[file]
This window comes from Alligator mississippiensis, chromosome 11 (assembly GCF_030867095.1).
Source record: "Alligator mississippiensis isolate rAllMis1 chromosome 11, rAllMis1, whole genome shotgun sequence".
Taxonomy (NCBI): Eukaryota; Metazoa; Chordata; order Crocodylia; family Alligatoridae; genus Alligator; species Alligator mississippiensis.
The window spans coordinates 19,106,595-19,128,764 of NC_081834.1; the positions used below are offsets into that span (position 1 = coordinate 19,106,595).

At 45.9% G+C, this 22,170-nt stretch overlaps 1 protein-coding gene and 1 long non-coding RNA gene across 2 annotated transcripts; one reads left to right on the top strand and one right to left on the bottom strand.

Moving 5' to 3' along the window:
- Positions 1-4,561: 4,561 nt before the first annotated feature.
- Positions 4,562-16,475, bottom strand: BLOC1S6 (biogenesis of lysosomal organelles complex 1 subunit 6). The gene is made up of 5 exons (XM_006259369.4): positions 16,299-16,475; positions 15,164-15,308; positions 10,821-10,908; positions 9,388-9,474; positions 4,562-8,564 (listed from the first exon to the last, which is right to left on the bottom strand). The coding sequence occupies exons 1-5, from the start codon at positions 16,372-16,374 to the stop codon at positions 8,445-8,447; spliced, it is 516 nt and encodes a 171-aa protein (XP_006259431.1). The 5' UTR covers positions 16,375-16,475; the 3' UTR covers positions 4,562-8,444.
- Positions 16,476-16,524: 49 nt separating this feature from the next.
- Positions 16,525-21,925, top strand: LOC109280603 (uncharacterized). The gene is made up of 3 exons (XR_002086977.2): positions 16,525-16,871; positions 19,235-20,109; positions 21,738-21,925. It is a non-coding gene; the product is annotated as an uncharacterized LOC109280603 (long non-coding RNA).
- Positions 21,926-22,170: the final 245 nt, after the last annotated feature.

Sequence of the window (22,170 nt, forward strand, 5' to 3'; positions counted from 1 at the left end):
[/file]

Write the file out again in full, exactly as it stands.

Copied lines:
This window comes from Alligator mississippiensis, chromosome 11 (assembly GCF_030867095.1).
Source record: "Alligator mississippiensis isolate rAllMis1 chromosome 11, rAllMis1, whole genome shotgun sequence".
Taxonomy (NCBI): Eukaryota; Metazoa; Chordata; order Crocodylia; family Alligatoridae; genus Alligator; species Alligator mississippiensis.
The window spans coordinates 19,106,595-19,128,764 of NC_081834.1; the positions used below are offsets into that span (position 1 = coordinate 19,106,595).

At 45.9% G+C, this 22,170-nt stretch overlaps 1 protein-coding gene and 1 long non-coding RNA gene across 2 annotated transcripts; one reads left to right on the top strand and one right to left on the bottom strand.

Moving 5' to 3' along the window:
- Positions 1-4,561: 4,561 nt before the first annotated feature.
- Positions 4,562-16,475, bottom strand: BLOC1S6 (biogenesis of lysosomal organelles complex 1 subunit 6). The gene is made up of 5 exons (XM_006259369.4): positions 16,299-16,475; positions 15,164-15,308; positions 10,821-10,908; positions 9,388-9,474; positions 4,562-8,564 (listed from the first exon to the last, which is right to left on the bottom strand). The coding sequence occupies exons 1-5, from the start codon at positions 16,372-16,374 to the stop codon at positions 8,445-8,447; spliced, it is 516 nt and encodes a 171-aa protein (XP_006259431.1). The 5' UTR covers positions 16,375-16,475; the 3' UTR covers positions 4,562-8,444.
- Positions 16,476-16,524: 49 nt separating this feature from the next.
- Positions 16,525-21,925, top strand: LOC109280603 (uncharacterized). The gene is made up of 3 exons (XR_002086977.2): positions 16,525-16,871; positions 19,235-20,109; positions 21,738-21,925. It is a non-coding gene; the product is annotated as an uncharacterized LOC109280603 (long non-coding RNA).
- Positions 21,926-22,170: the final 245 nt, after the last annotated feature.

Sequence of the window (22,170 nt, forward strand, 5' to 3'; positions counted from 1 at the left end):